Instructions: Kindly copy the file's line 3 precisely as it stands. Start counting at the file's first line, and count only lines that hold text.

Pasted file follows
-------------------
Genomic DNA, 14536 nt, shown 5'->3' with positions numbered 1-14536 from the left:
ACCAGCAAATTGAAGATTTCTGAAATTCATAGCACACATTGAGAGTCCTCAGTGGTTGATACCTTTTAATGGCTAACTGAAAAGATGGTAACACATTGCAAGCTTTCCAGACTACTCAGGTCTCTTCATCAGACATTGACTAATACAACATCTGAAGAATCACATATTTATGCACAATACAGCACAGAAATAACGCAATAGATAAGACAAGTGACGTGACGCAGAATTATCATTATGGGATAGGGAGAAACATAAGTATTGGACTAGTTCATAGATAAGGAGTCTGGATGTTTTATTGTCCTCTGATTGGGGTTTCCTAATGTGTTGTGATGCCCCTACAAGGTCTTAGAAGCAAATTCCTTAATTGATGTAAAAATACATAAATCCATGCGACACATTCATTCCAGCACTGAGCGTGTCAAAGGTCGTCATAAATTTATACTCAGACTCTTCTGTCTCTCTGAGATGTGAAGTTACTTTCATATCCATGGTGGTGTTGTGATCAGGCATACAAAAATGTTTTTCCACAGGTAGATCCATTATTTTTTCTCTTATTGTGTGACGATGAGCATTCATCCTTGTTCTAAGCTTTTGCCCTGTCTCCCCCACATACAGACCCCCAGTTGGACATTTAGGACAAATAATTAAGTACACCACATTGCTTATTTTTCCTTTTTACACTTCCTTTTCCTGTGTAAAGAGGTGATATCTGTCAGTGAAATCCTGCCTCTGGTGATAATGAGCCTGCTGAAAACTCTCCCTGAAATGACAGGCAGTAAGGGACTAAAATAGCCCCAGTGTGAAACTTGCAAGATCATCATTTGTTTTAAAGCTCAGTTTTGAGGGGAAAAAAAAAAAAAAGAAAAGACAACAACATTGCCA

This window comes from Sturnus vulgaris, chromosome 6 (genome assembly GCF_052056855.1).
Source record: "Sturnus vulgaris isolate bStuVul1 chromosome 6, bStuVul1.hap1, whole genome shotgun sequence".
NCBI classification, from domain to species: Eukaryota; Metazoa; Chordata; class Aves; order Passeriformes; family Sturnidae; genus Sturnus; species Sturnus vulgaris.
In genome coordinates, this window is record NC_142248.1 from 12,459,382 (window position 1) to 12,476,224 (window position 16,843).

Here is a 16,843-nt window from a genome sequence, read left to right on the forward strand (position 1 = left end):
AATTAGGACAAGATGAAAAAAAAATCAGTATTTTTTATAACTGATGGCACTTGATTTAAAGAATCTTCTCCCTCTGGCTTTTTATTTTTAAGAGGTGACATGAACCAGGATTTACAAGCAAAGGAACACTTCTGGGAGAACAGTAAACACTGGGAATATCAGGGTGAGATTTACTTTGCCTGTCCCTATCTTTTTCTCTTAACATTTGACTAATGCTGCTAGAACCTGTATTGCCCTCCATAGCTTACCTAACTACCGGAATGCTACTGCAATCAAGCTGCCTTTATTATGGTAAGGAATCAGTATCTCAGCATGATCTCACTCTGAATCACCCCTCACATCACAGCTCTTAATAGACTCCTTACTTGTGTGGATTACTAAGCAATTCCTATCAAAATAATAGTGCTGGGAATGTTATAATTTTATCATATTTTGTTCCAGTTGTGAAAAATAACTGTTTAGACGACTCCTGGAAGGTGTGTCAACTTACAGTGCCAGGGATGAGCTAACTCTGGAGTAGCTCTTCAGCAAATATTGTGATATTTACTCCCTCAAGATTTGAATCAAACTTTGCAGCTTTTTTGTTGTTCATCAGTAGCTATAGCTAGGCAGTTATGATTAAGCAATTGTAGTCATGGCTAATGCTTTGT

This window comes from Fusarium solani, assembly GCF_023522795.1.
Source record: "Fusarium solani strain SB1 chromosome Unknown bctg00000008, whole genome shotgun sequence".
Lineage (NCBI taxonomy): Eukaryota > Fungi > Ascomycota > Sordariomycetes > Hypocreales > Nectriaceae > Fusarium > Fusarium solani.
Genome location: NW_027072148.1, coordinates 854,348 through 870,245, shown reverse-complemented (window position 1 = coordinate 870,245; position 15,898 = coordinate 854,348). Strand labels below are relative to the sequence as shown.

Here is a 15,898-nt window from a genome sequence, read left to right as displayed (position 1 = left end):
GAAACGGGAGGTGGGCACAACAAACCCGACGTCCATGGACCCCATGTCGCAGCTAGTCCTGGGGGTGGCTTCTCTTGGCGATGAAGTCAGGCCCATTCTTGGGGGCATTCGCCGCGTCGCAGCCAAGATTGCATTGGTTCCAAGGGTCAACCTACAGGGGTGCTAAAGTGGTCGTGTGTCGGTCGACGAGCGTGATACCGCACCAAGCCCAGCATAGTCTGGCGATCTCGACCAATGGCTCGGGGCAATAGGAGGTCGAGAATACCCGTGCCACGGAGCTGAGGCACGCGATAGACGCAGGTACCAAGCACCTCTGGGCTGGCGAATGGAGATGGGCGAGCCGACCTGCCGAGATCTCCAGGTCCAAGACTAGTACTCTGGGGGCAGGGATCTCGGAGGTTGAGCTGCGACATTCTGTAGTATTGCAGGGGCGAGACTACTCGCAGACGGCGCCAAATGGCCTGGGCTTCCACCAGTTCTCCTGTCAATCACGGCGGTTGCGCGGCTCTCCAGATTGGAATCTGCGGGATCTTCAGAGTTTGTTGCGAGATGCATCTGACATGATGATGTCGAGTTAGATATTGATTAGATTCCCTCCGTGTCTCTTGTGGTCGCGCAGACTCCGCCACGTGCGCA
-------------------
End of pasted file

This window comes from Sturnus vulgaris, chromosome 6 (genome assembly GCF_052056855.1).